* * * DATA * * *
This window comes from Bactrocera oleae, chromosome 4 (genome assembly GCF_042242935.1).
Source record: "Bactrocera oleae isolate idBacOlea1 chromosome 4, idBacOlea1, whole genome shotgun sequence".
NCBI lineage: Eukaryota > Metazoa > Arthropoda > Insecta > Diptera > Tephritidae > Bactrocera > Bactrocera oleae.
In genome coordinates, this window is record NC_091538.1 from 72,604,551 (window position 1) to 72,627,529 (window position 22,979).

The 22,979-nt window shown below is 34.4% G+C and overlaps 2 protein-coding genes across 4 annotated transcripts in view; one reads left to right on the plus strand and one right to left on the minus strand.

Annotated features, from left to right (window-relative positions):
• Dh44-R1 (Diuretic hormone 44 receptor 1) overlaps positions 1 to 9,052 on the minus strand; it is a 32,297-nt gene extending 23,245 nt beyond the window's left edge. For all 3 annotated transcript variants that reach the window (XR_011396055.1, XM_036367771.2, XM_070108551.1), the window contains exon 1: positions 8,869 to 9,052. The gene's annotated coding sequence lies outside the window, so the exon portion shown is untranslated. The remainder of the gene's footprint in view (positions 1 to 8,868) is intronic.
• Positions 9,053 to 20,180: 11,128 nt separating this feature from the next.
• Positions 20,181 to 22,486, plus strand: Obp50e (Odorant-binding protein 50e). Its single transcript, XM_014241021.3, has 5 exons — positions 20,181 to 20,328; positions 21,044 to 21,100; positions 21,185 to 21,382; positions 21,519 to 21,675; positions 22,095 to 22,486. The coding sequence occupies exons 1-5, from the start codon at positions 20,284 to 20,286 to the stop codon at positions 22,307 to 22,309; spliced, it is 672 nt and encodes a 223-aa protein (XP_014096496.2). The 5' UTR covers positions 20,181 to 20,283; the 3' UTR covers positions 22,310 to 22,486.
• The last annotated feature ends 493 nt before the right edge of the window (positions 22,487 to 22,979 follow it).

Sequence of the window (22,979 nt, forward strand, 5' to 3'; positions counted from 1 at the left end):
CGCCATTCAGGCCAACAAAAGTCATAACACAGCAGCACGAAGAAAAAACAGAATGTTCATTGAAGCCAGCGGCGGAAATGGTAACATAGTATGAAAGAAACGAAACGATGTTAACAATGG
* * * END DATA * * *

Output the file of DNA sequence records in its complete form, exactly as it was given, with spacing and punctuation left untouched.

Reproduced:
This window comes from Bactrocera oleae, chromosome 4 (genome assembly GCF_042242935.1).
Source record: "Bactrocera oleae isolate idBacOlea1 chromosome 4, idBacOlea1, whole genome shotgun sequence".
NCBI lineage: Eukaryota > Metazoa > Arthropoda > Insecta > Diptera > Tephritidae > Bactrocera > Bactrocera oleae.
In genome coordinates, this window is record NC_091538.1 from 72,604,551 (window position 1) to 72,627,529 (window position 22,979).

The 22,979-nt window shown below is 34.4% G+C and overlaps 2 protein-coding genes across 4 annotated transcripts in view; one reads left to right on the plus strand and one right to left on the minus strand.

Annotated features, from left to right (window-relative positions):
• Dh44-R1 (Diuretic hormone 44 receptor 1) overlaps positions 1 to 9,052 on the minus strand; it is a 32,297-nt gene extending 23,245 nt beyond the window's left edge. For all 3 annotated transcript variants that reach the window (XR_011396055.1, XM_036367771.2, XM_070108551.1), the window contains exon 1: positions 8,869 to 9,052. The gene's annotated coding sequence lies outside the window, so the exon portion shown is untranslated. The remainder of the gene's footprint in view (positions 1 to 8,868) is intronic.
• Positions 9,053 to 20,180: 11,128 nt separating this feature from the next.
• Positions 20,181 to 22,486, plus strand: Obp50e (Odorant-binding protein 50e). Its single transcript, XM_014241021.3, has 5 exons — positions 20,181 to 20,328; positions 21,044 to 21,100; positions 21,185 to 21,382; positions 21,519 to 21,675; positions 22,095 to 22,486. The coding sequence occupies exons 1-5, from the start codon at positions 20,284 to 20,286 to the stop codon at positions 22,307 to 22,309; spliced, it is 672 nt and encodes a 223-aa protein (XP_014096496.2). The 5' UTR covers positions 20,181 to 20,283; the 3' UTR covers positions 22,310 to 22,486.
• The last annotated feature ends 493 nt before the right edge of the window (positions 22,487 to 22,979 follow it).

Sequence of the window (22,979 nt, forward strand, 5' to 3'; positions counted from 1 at the left end):
CGCCATTCAGGCCAACAAAAGTCATAACACAGCAGCACGAAGAAAAAACAGAATGTTCATTGAAGCCAGCGGCGGAAATGGTAACATAGTATGAAAGAAACGAAACGATGTTAACAATGG